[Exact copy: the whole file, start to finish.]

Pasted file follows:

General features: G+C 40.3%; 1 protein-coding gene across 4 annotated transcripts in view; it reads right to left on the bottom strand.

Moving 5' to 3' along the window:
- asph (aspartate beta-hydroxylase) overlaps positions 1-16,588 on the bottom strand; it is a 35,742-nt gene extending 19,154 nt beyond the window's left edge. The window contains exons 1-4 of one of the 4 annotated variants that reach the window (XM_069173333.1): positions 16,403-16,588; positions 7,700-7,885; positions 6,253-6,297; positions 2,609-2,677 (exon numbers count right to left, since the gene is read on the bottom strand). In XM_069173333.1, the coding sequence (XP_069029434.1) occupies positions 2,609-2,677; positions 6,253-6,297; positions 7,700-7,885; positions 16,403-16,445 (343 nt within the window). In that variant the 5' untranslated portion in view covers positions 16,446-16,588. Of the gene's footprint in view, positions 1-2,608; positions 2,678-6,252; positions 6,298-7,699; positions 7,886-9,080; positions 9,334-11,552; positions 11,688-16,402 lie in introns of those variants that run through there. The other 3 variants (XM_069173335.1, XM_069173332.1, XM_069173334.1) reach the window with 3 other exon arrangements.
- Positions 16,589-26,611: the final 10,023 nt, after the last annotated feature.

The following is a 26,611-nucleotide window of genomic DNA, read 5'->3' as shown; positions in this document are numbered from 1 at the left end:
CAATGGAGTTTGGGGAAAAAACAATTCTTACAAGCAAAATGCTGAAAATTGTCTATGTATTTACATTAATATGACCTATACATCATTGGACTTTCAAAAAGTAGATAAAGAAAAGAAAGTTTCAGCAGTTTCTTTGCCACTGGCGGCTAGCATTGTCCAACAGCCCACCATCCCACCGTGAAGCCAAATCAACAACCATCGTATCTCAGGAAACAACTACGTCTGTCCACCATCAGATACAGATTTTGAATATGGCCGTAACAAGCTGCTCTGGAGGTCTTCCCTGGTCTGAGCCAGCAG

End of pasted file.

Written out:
General features: G+C 40.3%; 1 protein-coding gene across 4 annotated transcripts in view; it reads right to left on the bottom strand.

Moving 5' to 3' along the window:
- asph (aspartate beta-hydroxylase) overlaps positions 1-16,588 on the bottom strand; it is a 35,742-nt gene extending 19,154 nt beyond the window's left edge. The window contains exons 1-4 of one of the 4 annotated variants that reach the window (XM_069173333.1): positions 16,403-16,588; positions 7,700-7,885; positions 6,253-6,297; positions 2,609-2,677 (exon numbers count right to left, since the gene is read on the bottom strand). In XM_069173333.1, the coding sequence (XP_069029434.1) occupies positions 2,609-2,677; positions 6,253-6,297; positions 7,700-7,885; positions 16,403-16,445 (343 nt within the window). In that variant the 5' untranslated portion in view covers positions 16,446-16,588. Of the gene's footprint in view, positions 1-2,608; positions 2,678-6,252; positions 6,298-7,699; positions 7,886-9,080; positions 9,334-11,552; positions 11,688-16,402 lie in introns of those variants that run through there. The other 3 variants (XM_069173335.1, XM_069173332.1, XM_069173334.1) reach the window with 3 other exon arrangements.
- Positions 16,589-26,611: the final 10,023 nt, after the last annotated feature.

The following is a 26,611-nucleotide window of genomic DNA, read 5'->3' as shown; positions in this document are numbered from 1 at the left end:
CAATGGAGTTTGGGGAAAAAACAATTCTTACAAGCAAAATGCTGAAAATTGTCTATGTATTTACATTAATATGACCTATACATCATTGGACTTTCAAAAAGTAGATAAAGAAAAGAAAGTTTCAGCAGTTTCTTTGCCACTGGCGGCTAGCATTGTCCAACAGCCCACCATCCCACCGTGAAGCCAAATCAACAACCATCGTATCTCAGGAAACAACTACGTCTGTCCACCATCAGATACAGATTTTGAATATGGCCGTAACAAGCTGCTCTGGAGGTCTTCCCTGGTCTGAGCCAGCAG